My Zaidy asked me this week. The Sefer Shemos and subsequent Parshios tell the painful story of the enslavement of our forefathers in Mitzraim, the narrative of their great suffering and pain, and the beginnings of their redemption. The Midroshim are full of very descriptive details of their constant torment and the extent of all that anguish that prolonged for generations. Why was all this necessary? It could not have been the resulting punishment for sins committed, as the Golus Mitzraim was predicted way back to the Patriarch Avrohom. So why did it happen?
What I think the answer is that Golus Mitzrayim was to fill Klall Yisroel with Bitochon. If Hashem can change every natural law and redeem us, logic dictates that he is the true and trustworthy G-d.
The story of Yitzias Mitzrayim is the foundation of our Emuna until this day. We have an entire holiday of Pesach devoted to this fundamental tenant of Yiddishkite. That is my answer and then my Zaidy said: How true and well put, but not only do we dedicate a holiday to the Exodus, we mention Yetzias Mitzraim at least twice a day. Actually we probably mention Egypt daily during davening, many more times than any contemporary patriotic Egyptian citizen does during his complete day.
The reason for this constant awareness is that our long stay in Mitzraim was our training boot camp preparing us not only for Kabolas Hatorah but also for being able to keep our beliefs and mitzvos, no matter what extreme difficulties and obstacles we might encounter later in our history. Mitzraim is called the “Kur Habarzel” (Devarim 4: 20) or the iron crucible in which the spirit and essence of our nation was forged. We landed in Mitzraim as a family of seventy souls and there we were crafted into a nation. Dreadful and appalling as the prolonged slavery in Mitzraim was, our forefathers maintained their identity intact and did not assimilate. They maintained their original names, singular language, different vestments, and as you mentioned their faith in Hashem that He would keep his promise and redeem them. The very first posuk of this Chumash reveals the moral and the message: “And these are the names of the sons of Israel – “Habaim Mitzraima,” said in the present tense. For us it is not bygone ancient history, but it is today; now we are to be redeemed from our own personal or collective Mitzraim. It was a learning experience that we have to remember constantly in our present Golus.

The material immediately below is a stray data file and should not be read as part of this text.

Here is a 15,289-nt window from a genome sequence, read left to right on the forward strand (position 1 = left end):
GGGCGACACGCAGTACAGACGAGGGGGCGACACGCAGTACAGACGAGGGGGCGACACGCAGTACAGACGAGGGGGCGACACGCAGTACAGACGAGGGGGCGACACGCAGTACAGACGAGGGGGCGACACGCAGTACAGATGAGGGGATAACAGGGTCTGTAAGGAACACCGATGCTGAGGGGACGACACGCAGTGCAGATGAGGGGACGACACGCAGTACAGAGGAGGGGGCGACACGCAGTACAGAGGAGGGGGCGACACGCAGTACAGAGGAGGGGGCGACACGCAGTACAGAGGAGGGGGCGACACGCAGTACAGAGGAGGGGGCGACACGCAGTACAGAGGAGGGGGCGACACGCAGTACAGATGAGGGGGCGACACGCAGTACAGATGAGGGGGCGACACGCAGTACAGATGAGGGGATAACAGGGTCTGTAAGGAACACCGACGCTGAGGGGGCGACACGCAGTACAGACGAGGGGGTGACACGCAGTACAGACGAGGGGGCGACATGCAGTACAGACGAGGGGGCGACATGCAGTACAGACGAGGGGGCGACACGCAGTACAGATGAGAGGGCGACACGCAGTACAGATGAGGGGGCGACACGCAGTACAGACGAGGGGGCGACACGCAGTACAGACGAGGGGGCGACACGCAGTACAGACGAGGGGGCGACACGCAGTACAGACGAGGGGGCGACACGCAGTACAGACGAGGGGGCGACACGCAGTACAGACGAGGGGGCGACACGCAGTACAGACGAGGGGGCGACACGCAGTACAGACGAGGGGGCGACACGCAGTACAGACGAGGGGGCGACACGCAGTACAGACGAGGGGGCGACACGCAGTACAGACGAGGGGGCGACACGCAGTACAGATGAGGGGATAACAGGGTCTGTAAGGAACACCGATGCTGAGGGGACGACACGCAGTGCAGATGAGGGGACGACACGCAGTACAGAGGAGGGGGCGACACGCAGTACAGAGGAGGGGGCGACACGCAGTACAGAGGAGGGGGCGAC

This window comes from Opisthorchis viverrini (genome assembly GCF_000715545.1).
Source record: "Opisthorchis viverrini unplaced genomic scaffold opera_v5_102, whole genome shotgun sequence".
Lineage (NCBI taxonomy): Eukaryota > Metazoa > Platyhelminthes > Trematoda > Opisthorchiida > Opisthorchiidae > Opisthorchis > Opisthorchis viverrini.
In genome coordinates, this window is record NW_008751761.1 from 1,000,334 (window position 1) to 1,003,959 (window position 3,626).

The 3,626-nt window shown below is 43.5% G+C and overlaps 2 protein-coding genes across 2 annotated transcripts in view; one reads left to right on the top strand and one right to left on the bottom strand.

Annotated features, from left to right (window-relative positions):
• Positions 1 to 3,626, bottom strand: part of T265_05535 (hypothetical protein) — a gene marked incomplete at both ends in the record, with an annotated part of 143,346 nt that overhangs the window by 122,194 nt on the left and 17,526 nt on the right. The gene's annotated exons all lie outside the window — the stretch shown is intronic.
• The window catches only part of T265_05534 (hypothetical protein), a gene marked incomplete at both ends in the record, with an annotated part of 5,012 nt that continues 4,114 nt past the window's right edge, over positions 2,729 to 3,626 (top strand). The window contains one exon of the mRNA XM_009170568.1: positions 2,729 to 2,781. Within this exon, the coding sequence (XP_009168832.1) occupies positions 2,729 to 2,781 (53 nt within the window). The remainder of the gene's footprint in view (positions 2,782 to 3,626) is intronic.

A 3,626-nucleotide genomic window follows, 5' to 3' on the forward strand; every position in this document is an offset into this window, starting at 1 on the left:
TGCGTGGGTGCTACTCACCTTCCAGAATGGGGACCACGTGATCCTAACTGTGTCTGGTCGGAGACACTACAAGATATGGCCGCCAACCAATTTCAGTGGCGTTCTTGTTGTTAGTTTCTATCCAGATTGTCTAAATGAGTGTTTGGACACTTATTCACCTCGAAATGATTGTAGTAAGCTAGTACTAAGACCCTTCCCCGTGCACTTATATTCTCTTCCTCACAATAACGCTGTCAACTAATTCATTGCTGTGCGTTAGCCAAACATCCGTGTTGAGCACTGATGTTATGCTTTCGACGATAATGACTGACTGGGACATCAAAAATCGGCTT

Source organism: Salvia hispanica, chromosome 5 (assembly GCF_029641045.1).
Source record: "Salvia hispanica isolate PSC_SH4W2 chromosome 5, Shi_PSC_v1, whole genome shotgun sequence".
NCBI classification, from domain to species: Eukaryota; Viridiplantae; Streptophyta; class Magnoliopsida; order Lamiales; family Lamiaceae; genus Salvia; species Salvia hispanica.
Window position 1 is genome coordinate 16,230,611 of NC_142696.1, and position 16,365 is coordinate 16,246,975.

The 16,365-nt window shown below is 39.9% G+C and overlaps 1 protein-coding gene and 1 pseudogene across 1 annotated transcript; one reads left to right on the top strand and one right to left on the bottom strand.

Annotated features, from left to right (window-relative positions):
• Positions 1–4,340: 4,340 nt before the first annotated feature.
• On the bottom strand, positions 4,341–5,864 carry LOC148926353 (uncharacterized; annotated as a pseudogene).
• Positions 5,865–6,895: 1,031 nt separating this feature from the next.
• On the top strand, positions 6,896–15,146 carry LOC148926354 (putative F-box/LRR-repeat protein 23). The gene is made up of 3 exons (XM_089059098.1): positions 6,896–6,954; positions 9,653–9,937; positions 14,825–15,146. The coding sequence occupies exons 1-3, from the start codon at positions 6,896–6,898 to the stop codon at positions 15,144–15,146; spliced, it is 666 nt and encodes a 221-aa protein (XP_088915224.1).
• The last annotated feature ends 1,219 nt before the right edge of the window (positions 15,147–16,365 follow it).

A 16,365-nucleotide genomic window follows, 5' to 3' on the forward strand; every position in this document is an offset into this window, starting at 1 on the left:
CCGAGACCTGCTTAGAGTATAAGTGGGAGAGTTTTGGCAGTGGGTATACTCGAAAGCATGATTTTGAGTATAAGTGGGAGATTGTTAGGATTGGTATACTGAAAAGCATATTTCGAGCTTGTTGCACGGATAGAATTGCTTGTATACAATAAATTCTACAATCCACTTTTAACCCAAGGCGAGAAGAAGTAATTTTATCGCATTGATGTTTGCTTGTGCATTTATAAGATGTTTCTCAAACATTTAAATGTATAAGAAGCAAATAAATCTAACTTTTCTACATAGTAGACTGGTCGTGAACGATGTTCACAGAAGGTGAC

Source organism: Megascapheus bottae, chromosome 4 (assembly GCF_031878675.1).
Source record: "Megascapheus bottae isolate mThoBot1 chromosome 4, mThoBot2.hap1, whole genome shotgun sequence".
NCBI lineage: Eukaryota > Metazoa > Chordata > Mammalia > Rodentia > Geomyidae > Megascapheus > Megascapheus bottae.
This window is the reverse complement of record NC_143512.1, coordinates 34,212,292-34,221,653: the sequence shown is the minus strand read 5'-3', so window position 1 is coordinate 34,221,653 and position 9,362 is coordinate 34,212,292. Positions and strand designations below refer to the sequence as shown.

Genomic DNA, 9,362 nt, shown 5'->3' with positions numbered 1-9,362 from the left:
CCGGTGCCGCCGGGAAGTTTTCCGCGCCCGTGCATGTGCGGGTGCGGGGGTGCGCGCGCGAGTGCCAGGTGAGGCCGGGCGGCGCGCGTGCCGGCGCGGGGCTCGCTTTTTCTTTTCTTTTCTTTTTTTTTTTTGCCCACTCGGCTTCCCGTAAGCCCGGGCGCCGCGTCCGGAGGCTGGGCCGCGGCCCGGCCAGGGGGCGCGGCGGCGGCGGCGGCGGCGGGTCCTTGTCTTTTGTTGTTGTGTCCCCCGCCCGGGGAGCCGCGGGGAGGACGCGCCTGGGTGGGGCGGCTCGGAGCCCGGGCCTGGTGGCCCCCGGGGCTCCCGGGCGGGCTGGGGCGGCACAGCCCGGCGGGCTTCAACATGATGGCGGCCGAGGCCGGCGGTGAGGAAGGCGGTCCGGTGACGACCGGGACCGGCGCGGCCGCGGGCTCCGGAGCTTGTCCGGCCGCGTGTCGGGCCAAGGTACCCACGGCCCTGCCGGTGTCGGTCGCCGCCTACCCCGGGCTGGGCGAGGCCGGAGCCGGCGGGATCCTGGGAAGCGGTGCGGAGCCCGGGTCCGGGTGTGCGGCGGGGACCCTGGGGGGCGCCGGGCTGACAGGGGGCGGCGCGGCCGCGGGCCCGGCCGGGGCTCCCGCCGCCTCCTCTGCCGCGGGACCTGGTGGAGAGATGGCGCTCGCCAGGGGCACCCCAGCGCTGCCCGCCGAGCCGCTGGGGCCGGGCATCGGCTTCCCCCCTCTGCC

A funny winter story relates that a Canadian Air Force plane on an important secret tactical mission was preparing for departure from Alert Air Base in Nunavut. They were waiting for the truck to arrive to pump out the aircraft’s sewage holding tank. The Aircraft Commander was in a hurry, the truck was late in arriving, and the Special-Forces in-training Airman performing the job in the extreme cold was slow in getting the tank pumped out. When the commander rebuked the Airman for his slowness and threatened punishment, the rookie Airman responded: “Sir, I’m in boot camp and have no stripes. It is 57 degrees below zero, I’m stationed deep in the Arctic Circle, and I am pumping sewage out of airplanes. Just what more are you going to do to punish me?”
Shibud Mitzraim was not a punishment – it was an education. In the great and prolonged suffering of Mitzraim, we were subjected to whatever horrors and tortures Hashem’s destiny had in store for our nation. We hit rock bottom. Then we learned that not only we are able to survive but to even actually thrive – a lesson we must never forget.
Gut Great Shabbos – Binyomin Gestetner